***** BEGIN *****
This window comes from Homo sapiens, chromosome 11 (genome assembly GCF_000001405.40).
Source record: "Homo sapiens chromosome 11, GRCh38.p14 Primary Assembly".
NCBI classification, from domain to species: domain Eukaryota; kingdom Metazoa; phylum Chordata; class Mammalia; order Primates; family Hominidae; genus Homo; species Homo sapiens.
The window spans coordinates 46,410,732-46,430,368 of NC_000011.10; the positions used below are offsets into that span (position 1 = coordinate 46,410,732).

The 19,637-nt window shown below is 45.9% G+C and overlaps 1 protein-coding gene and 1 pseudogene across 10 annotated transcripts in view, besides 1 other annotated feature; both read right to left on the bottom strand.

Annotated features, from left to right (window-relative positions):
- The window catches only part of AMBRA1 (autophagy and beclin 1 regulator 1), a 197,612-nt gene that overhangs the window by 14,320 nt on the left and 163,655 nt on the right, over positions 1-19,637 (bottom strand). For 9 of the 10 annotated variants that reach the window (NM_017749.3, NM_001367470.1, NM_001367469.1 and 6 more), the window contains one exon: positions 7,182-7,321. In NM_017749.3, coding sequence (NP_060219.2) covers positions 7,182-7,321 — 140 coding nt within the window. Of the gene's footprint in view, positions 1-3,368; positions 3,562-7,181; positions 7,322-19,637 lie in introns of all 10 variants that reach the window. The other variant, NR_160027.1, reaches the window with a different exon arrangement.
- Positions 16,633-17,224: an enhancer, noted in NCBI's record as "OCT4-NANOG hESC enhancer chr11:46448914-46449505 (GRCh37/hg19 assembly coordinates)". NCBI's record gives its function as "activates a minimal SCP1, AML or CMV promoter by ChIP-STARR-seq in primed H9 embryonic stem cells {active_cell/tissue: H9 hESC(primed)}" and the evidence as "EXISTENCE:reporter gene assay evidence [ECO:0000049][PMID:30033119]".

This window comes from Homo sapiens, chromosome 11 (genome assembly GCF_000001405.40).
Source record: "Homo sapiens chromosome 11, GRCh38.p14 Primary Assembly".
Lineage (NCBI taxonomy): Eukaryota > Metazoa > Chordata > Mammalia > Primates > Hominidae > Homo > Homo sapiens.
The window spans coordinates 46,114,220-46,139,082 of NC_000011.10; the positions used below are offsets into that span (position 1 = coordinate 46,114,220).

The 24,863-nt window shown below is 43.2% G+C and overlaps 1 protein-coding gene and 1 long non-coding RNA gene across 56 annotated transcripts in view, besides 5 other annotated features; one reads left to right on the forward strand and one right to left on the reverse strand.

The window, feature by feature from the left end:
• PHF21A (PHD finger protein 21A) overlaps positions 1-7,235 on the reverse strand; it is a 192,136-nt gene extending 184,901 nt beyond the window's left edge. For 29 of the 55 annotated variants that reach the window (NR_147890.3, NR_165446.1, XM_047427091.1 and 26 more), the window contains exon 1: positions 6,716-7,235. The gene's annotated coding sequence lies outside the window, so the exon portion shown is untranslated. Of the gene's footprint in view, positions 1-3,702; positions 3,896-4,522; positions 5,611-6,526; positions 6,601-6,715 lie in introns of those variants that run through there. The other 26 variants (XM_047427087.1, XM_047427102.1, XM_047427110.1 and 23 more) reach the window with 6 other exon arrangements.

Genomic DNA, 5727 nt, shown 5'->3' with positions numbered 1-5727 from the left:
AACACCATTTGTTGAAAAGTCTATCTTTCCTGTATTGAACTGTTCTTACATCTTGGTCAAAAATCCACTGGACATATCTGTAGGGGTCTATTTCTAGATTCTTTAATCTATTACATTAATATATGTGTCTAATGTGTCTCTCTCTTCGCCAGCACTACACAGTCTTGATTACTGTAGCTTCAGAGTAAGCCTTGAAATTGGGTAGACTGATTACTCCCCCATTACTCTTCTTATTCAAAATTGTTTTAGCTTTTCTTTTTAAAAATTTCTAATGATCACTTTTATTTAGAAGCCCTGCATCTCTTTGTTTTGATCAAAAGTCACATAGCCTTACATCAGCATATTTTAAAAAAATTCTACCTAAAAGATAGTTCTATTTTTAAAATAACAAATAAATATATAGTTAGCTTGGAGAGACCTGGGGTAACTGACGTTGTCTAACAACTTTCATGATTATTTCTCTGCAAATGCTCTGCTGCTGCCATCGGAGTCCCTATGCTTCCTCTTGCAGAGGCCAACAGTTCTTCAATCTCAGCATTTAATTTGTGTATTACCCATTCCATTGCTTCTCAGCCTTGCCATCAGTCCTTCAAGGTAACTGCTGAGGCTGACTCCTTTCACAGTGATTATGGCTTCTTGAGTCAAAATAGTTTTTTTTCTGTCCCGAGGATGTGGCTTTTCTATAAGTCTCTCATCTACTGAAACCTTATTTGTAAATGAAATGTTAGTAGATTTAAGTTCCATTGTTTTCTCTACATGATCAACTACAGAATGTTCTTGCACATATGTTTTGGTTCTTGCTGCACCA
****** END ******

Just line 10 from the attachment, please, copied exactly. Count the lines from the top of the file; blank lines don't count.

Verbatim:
Source record: "Homo sapiens chromosome 11, GRCh38.p14 Primary Assembly".